As I continued reaching out to other teachers, the experience of dealing with forms of sexism—from being passed over for a job to being viewed as less capable of intellectual discussion—led them to identify with feminism and its principles. Of course, feminism is more than just an attempt to break down gender roles. Men and women are still undeniably unequal in the United States and abroad. One example of this is the pay gap between men and women. Using data from the U.S. Department of Labor, the 2013 median annual income for women was $39,157 the median annual income for men was $50,033. This means that, on average, women earn 22% less than their male counterparts.
While some critics, such as the American Enterprise Institute, have claimed that the pay gap is a result of women choosing lower-paying professions, the American Association of University Women showed that even after accounting for college major, occupation, economic sector, hours worked, months unemployed since graduation, GPA, type of undergraduate institution, institution selectivity, age, geographical region, and marital status, there was still a 7% unexplained gap between males and females one year after college graduation. Ten years after college graduation, the gap widens to 12% among full-time workers.
And when pay discrimination does occur, present-day legal protections such as the Lily Ledbetter Fair Pay Act of 2009 are on the books because of feminists of all kinds—males and females. Despite gains, more protections are needed, such as the Paycheck Fairness Act, which would close loopholes in the Equal Pay Act of 1964 and make it easier to take action against an employer paying less on the basis of sex. Feminists are, once again, the group leading the charge.
Inequality absolutely exists within the professional world. A Columbia Business School study found immense gender biases in hiring managers for science, technology, engineering, and mathematics (STEM) fields, a clear example of how women don’t simply “choose” to not become scientists or engineers. When it comes to student evaluations, a North Carolina State University study found an inherent bias against female professors. And of course, the fierce majority of American politicians and business leaders are male.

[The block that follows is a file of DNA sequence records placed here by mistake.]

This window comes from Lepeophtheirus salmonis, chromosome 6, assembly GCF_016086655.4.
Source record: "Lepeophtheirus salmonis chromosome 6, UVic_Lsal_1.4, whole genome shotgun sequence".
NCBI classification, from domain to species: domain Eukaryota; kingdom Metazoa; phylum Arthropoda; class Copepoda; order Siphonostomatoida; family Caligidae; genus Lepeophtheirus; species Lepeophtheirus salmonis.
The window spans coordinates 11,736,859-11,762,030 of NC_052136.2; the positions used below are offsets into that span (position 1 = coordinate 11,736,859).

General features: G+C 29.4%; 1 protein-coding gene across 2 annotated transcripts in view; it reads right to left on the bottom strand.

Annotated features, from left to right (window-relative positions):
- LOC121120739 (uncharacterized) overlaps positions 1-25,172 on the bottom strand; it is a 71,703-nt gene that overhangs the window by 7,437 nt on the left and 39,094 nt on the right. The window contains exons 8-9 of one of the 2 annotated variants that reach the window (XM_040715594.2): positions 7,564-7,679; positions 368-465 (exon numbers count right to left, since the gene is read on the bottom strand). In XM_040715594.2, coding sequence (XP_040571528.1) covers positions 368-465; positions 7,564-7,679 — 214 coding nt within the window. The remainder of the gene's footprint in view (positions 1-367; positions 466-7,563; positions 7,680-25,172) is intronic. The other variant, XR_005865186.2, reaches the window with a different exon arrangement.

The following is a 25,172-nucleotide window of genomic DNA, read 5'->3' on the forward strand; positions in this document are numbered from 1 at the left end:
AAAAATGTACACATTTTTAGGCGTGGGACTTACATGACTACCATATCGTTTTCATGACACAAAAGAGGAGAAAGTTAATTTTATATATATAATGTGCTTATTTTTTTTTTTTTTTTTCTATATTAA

Especially in the cases of women leaders, we can see examples of these biases in the language we use to describe them. “When women do the things that men do in order to get ahead, they’re referred to as overly aggressive or bossy,” history teacher Mrs. Katie Segal said. “When those same characteristics are prevalent in a man, it’s leadership. He’s a good leader, he’s steadfast.”
The Right to Be Equal
While there are many types of feminisms all across the globe, feminism in the United States is often conceptualized as three separate waves of activism. First-wave feminism began pre-suffrage and focused on gaining legal rights such as the right to vote and property rights. Second-wave feminism began in the 1960s as women entered the workforce, fostering the debate over sexuality, reproductive rights, family, domestic violence, gender roles, and other things. Third-wave feminism—coined by Rebecca Walker, a bisexual, African-American female—began in the 1990s and continues today. To rectify feminism’s previous focus on white, middle class women in the developed world, third-wave feminism seeks to include women of color, non-heterosexual women, low-income women, and women in the developing world. While it is much harder to define, third-wave feminism often deals with gender roles and stereotypes, workplace inequality, and fighting rape culture and domestic abuse, while acknowledging the intersection of race, gender, sexuality, and class in these issues.
In the 1980s, second-wave feminists dealt with a unique challenge involving legal rights: the Equal Rights Amendment (ERA). As other teachers had shared with me, assistant principal Mr. Fred Donahue had been at the forefront of the attempt to ratify the ERA in Oklahoma. Further, Donahue exemplified the meaning of being a male ally to the feminist movement, an often-overlooked part of the struggle for equality.